And those connections can be unreliable -- for instance, when you're driving in a remote rural area with no cell service.
And Bluetooth, the standard wireless connection between a smartphone or iPad and the car, is not bulletproof.
Suppliers and automakers are exploring potential alternatives to Bluetooth. Among the technologies being studied are Near Field Communications -- similar to the radio barcodes used by retailers to thwart shoplifters -- and WiFi, the most common method by which laptops connect to the Internet.
The connection "has to be something that's stable long enough for cars to ship with it and for phones not to have bypassed it all," says Andy Gryc, the automotive product marketing manager with supplier QNX Software Systems. QNX helps car companies integrate smartphones and other handheld electronic devices into their products.
Consultant Newcomb says consumers naturally want their smartphone to work with their vehicle. But there are three main smartphone operating systems, developed by Apple, Microsoft and Google.
That means people developing software for automakers may have to create three versions of the same application in order to run the program in an automobile.
One answer to the problem is a technology called HTML5, which promises to standardize the interaction between the automobile and smartphone. It does so by moving applications onto a familiar browser-based platform allowing automakers to maintain control over several areas, such as an app's appearance on infotainment screens.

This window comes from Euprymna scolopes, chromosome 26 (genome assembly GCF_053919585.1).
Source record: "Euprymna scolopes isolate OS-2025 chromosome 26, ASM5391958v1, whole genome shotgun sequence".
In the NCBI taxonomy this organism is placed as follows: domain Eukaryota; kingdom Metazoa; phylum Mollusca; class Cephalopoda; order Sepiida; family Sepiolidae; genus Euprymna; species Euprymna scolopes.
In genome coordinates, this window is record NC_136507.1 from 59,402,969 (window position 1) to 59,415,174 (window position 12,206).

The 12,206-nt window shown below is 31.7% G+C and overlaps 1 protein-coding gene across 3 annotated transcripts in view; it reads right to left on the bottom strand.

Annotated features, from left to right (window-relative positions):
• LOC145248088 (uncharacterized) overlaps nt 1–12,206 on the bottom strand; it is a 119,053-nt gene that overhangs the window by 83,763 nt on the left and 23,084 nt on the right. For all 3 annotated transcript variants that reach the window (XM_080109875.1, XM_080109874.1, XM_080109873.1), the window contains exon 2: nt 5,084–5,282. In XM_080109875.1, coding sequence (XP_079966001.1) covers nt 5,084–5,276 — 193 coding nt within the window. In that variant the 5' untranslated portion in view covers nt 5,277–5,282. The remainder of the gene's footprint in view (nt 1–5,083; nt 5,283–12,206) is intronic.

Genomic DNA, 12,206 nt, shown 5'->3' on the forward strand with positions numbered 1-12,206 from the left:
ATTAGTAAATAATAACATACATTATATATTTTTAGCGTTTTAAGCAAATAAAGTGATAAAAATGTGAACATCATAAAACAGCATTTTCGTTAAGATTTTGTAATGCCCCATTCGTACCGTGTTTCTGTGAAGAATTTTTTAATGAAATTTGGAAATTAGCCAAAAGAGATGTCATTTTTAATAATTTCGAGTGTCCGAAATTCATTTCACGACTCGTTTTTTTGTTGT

That's particularly important for luxury brands, which want their brand cues to appear on the center-stack screen. Recently, a group of key suppliers, automakers and electronics makers formed a group to develop common communications standards.
The group, called the Car Connectivity Consortium, is working to establish a common standard, dubbed MirrorLink, to allow developers to develop software applications for vehicles, regardless of the smartphone's underlying system. All three Detroit-based automakers participate in the consortium, as do Toyota Motor Corp., American Honda and Hyundai-Kia Automotive.
But having a common standard presents its own problem for automakers. With a common standard, information from a smartphone displayed on a center-stack screen could look the same on a luxury or a budget vehicle.
"The in-dash user interface is so much a part of the brand, and the higher you go up on the [luxury] chain, the more important it is," consultant Newcomb said. "Can you imagine having the same user interface in your BMW 750i as you do in your Kia Forte? I don't think that's going to work."
Much work remains before smartphones -- and whatever electronic marvels will follow them -- are meshed inseparably with the automobile.
Like a planetary gear set, common standards are likely one day to allow smartphone manufacturers and automakers to move in the same direction at the same speed, despite their different interests. Those standards, whether it is HTML5 or MirrorLink, show promise but have so far proved elusive.
Automakers are proceeding cautiously. They are keenly aware of regulators' interest in anything that increases driver distraction, while trying to attract customers with the latest and greatest electronics.
You can reach Larry P. Vellequette at firstname.lastname@example.org.